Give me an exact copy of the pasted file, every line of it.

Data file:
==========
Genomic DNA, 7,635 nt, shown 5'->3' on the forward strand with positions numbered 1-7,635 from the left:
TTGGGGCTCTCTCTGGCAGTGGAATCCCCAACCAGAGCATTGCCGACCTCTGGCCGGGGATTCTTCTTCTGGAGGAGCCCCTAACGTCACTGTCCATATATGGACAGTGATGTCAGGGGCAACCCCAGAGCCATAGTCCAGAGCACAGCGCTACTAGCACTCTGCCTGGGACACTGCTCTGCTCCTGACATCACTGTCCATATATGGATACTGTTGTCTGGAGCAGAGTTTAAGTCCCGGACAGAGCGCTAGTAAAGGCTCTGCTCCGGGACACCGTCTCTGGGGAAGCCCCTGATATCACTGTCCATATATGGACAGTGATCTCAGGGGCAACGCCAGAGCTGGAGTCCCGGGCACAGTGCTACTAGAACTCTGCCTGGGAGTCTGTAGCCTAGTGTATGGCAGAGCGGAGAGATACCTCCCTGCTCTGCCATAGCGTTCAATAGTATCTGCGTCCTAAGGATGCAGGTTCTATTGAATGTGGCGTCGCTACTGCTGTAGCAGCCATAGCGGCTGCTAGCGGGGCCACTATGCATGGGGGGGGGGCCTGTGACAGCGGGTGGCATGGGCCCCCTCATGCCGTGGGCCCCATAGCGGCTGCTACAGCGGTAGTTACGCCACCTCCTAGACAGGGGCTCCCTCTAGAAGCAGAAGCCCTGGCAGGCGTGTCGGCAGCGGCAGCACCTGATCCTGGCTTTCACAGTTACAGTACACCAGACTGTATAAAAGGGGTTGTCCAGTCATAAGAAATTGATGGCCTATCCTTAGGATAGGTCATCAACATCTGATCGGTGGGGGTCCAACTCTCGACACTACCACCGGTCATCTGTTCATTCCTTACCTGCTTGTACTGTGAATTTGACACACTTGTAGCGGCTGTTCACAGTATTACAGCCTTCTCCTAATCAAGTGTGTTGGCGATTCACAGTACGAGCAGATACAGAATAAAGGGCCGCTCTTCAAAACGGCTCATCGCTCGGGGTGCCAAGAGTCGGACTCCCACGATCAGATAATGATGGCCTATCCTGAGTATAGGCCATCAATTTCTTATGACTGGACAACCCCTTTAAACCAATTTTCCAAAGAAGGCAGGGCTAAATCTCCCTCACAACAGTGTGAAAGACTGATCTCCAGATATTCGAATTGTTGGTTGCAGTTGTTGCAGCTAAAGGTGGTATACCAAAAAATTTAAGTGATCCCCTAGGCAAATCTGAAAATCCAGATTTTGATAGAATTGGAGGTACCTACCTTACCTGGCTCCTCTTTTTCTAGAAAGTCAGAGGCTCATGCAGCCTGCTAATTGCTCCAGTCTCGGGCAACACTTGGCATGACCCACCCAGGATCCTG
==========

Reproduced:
Genomic DNA, 7,635 nt, shown 5'->3' on the forward strand with positions numbered 1-7,635 from the left:
TTGGGGCTCTCTCTGGCAGTGGAATCCCCAACCAGAGCATTGCCGACCTCTGGCCGGGGATTCTTCTTCTGGAGGAGCCCCTAACGTCACTGTCCATATATGGACAGTGATGTCAGGGGCAACCCCAGAGCCATAGTCCAGAGCACAGCGCTACTAGCACTCTGCCTGGGACACTGCTCTGCTCCTGACATCACTGTCCATATATGGATACTGTTGTCTGGAGCAGAGTTTAAGTCCCGGACAGAGCGCTAGTAAAGGCTCTGCTCCGGGACACCGTCTCTGGGGAAGCCCCTGATATCACTGTCCATATATGGACAGTGATCTCAGGGGCAACGCCAGAGCTGGAGTCCCGGGCACAGTGCTACTAGAACTCTGCCTGGGAGTCTGTAGCCTAGTGTATGGCAGAGCGGAGAGATACCTCCCTGCTCTGCCATAGCGTTCAATAGTATCTGCGTCCTAAGGATGCAGGTTCTATTGAATGTGGCGTCGCTACTGCTGTAGCAGCCATAGCGGCTGCTAGCGGGGCCACTATGCATGGGGGGGGGGCCTGTGACAGCGGGTGGCATGGGCCCCCTCATGCCGTGGGCCCCATAGCGGCTGCTACAGCGGTAGTTACGCCACCTCCTAGACAGGGGCTCCCTCTAGAAGCAGAAGCCCTGGCAGGCGTGTCGGCAGCGGCAGCACCTGATCCTGGCTTTCACAGTTACAGTACACCAGACTGTATAAAAGGGGTTGTCCAGTCATAAGAAATTGATGGCCTATCCTTAGGATAGGTCATCAACATCTGATCGGTGGGGGTCCAACTCTCGACACTACCACCGGTCATCTGTTCATTCCTTACCTGCTTGTACTGTGAATTTGACACACTTGTAGCGGCTGTTCACAGTATTACAGCCTTCTCCTAATCAAGTGTGTTGGCGATTCACAGTACGAGCAGATACAGAATAAAGGGCCGCTCTTCAAAACGGCTCATCGCTCGGGGTGCCAAGAGTCGGACTCCCACGATCAGATAATGATGGCCTATCCTGAGTATAGGCCATCAATTTCTTATGACTGGACAACCCCTTTAAACCAATTTTCCAAAGAAGGCAGGGCTAAATCTCCCTCACAACAGTGTGAAAGACTGATCTCCAGATATTCGAATTGTTGGTTGCAGTTGTTGCAGCTAAAGGTGGTATACCAAAAAATTTAAGTGATCCCCTAGGCAAATCTGAAAATCCAGATTTTGATAGAATTGGAGGTACCTACCTTACCTGGCTCCTCTTTTTCTAGAAAGTCAGAGGCTCATGCAGCCTGCTAATTGCTCCAGTCTCGGGCAACACTTGGCATGACCCACCCAGGATCCTG